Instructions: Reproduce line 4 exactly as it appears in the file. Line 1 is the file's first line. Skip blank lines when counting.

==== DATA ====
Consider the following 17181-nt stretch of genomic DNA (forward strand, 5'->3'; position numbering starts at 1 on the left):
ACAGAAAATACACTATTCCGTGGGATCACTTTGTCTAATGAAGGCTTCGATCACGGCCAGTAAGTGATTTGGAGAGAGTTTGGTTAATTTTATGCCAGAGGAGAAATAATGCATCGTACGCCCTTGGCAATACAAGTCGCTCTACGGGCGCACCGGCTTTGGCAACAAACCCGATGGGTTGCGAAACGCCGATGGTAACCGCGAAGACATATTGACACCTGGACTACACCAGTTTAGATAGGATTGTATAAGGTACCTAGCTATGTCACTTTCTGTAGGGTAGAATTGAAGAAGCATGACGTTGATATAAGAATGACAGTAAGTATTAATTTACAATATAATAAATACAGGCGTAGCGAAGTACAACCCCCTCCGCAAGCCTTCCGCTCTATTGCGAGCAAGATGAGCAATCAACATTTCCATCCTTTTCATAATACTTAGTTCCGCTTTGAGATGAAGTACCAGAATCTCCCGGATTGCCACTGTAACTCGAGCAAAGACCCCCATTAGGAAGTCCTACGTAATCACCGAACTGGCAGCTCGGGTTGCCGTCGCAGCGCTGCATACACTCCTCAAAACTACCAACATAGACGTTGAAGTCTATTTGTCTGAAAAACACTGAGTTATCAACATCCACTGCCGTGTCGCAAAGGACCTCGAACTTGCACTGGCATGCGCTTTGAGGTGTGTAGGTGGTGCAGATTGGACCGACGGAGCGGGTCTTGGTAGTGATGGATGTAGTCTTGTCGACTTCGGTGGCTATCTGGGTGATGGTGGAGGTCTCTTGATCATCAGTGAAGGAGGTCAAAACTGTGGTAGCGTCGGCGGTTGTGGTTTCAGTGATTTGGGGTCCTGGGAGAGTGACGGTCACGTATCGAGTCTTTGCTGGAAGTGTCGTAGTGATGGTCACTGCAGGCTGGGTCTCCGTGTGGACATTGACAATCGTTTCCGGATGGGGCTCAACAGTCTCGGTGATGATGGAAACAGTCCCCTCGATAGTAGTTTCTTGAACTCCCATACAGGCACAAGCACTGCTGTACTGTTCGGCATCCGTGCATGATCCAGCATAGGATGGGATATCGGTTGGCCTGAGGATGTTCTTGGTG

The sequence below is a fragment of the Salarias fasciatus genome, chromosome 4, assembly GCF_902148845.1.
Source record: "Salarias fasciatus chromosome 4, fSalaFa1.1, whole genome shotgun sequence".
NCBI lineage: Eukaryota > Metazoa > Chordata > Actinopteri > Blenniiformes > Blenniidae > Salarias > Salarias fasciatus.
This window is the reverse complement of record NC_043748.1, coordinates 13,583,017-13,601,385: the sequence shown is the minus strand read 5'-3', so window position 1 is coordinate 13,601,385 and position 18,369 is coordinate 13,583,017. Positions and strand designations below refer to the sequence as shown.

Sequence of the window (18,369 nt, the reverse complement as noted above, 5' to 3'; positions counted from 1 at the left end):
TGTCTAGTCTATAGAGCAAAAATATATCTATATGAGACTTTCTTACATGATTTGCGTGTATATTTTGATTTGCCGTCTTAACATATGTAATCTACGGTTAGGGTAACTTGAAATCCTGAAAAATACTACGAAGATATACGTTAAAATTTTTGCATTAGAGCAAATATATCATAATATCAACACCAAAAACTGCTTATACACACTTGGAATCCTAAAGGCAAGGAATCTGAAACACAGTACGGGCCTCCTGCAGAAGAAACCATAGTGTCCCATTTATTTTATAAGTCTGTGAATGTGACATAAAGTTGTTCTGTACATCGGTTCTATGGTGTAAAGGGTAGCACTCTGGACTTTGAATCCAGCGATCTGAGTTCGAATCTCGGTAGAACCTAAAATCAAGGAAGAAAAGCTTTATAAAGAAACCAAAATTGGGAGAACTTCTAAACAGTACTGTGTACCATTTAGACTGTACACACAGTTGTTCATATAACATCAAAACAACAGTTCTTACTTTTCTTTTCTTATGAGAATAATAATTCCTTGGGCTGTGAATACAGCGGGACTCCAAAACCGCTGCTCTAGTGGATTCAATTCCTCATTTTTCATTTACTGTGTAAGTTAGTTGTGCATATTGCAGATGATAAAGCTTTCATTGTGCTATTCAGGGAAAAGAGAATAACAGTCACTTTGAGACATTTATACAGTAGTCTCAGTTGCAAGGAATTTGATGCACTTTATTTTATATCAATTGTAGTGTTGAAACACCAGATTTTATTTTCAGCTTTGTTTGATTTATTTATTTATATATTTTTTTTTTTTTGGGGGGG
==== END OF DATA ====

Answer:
Source record: "Salarias fasciatus chromosome 4, fSalaFa1.1, whole genome shotgun sequence".